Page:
In a recent classroom activity, we discussed with various partners advantages/disadvantages of living on the North Shore, and with our own racial identity. This sparked discussion regarding affirmative action.
A decade ago, in the Supreme Court case Grutter vs. Bollinger, upheld affirmative action as an admission policy practiced at the University of Michigan Law School. One of the dissenting opinions from Justice Anthony M. Kennedy argued that race should be “one modest factor among many others” — and that universities were instead treating it as “a predominant factor,” which was unconstitutional.
Now, with a new Supreme Court case involving the University of Texas, the dean of admissions, Stuart Schmill, wrote in an email to The Tech at MIT, "“Because we know that students learn quite a lot from each other, we want to bring to campus students who will add to the entire campus learning environment. This also means bringing together students from different backgrounds.”
Many of our nation’s elite universities such as the eight Ivy-league schools, and six others reported, in an amicus brief supporting UT, that they sought a student body that was “diverse in many ways.” While many are still skeptical that race plays an important role in admissions, a recent study of elite colleges by Thomas J. Espenshade, a Princeton sociologist, finds that an African-American student with a similar application to a white student received the equivalent of a 310-point lift in SAT scores, on a 1,600-point scale. The study also encompassed Latino students and found the margin was 130 points. The rest of the article, found in yesterday’s paper (New York Times) can be read here.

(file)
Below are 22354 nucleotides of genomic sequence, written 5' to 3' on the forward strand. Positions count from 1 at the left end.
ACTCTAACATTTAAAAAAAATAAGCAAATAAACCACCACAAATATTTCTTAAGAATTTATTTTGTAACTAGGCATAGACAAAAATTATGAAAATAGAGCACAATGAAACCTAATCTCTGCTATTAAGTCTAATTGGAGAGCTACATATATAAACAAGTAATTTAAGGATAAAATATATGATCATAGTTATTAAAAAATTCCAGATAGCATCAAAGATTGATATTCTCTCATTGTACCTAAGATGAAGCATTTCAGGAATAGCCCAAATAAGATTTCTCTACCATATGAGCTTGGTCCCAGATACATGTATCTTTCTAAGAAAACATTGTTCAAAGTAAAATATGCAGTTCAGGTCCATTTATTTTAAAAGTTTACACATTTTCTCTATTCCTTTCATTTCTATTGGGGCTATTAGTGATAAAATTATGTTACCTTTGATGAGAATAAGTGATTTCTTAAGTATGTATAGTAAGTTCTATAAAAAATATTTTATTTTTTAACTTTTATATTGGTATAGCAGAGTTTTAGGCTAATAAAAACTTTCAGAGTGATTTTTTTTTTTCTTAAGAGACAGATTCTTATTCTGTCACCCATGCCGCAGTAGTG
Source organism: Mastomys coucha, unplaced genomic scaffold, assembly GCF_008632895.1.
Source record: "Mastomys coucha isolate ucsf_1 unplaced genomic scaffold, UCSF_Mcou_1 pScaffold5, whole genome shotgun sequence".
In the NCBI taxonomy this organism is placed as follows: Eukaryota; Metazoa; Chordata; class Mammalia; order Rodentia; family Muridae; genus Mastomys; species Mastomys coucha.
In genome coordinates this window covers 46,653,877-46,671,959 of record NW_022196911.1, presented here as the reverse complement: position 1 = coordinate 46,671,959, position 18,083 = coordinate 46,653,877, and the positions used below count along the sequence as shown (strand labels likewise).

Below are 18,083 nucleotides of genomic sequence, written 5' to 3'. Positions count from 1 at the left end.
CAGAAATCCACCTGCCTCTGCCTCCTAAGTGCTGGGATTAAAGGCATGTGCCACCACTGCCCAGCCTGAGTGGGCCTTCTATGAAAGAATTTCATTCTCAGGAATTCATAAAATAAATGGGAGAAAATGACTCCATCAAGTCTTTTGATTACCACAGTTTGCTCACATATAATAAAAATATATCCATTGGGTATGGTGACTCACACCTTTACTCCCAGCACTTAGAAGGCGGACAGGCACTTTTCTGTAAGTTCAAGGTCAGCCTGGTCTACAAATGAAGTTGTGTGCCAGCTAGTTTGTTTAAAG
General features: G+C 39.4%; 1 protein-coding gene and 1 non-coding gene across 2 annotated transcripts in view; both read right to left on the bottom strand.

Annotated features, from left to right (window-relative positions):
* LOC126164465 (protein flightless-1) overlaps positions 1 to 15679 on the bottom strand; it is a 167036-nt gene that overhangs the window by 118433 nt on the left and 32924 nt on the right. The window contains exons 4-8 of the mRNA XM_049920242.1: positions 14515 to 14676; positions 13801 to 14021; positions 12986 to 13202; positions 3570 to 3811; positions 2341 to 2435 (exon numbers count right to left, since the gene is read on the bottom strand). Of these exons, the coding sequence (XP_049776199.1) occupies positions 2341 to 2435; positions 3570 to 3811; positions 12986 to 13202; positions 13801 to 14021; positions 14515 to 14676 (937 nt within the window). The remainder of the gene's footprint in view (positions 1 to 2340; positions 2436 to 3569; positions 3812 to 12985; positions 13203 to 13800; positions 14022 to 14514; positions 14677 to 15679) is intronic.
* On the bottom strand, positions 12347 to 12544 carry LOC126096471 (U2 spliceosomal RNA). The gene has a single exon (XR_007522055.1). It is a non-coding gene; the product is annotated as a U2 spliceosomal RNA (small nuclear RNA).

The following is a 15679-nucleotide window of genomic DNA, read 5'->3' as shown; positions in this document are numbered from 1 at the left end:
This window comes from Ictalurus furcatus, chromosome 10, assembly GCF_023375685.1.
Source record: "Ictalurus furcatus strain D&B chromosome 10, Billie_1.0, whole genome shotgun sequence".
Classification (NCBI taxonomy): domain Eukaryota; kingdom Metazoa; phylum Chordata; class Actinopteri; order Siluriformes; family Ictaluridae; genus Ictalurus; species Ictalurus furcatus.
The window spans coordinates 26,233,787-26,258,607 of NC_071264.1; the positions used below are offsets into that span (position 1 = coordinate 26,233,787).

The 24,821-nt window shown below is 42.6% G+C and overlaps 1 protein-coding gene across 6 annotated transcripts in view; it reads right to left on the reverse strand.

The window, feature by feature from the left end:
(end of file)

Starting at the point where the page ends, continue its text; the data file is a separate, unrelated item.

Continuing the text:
While I believe, diversifying campuses is a critical way for students to broaden their horizons, I DON’T believe the current affirmative action policy allows students to achieve this goal. Associate editor of The Atlantic, Jordan Weissman puts: “One of the criticisms of race-based affirmative action is that it too often assists upper-middle-class and upper-class African Americans, or wealthy black students from Africa or the Caribbean, instead of truly disadvantaged students.” This is problematic as the economically disadvantaged students that are supposed to be helped by these admissions policies aren’t receiving the benefits. As cruel as it is to say, not only is a university an institution for higher learning; but it is also a business. If the goal is to diversify their campuses, admissions officers would rather choose a minority student who can pay their full whopping-tuition, rather than provide tens of thousands of dollars of financial aid to students coming from lower income. Do you think this is a just way for schools to diversify? Please comment your thoughts below.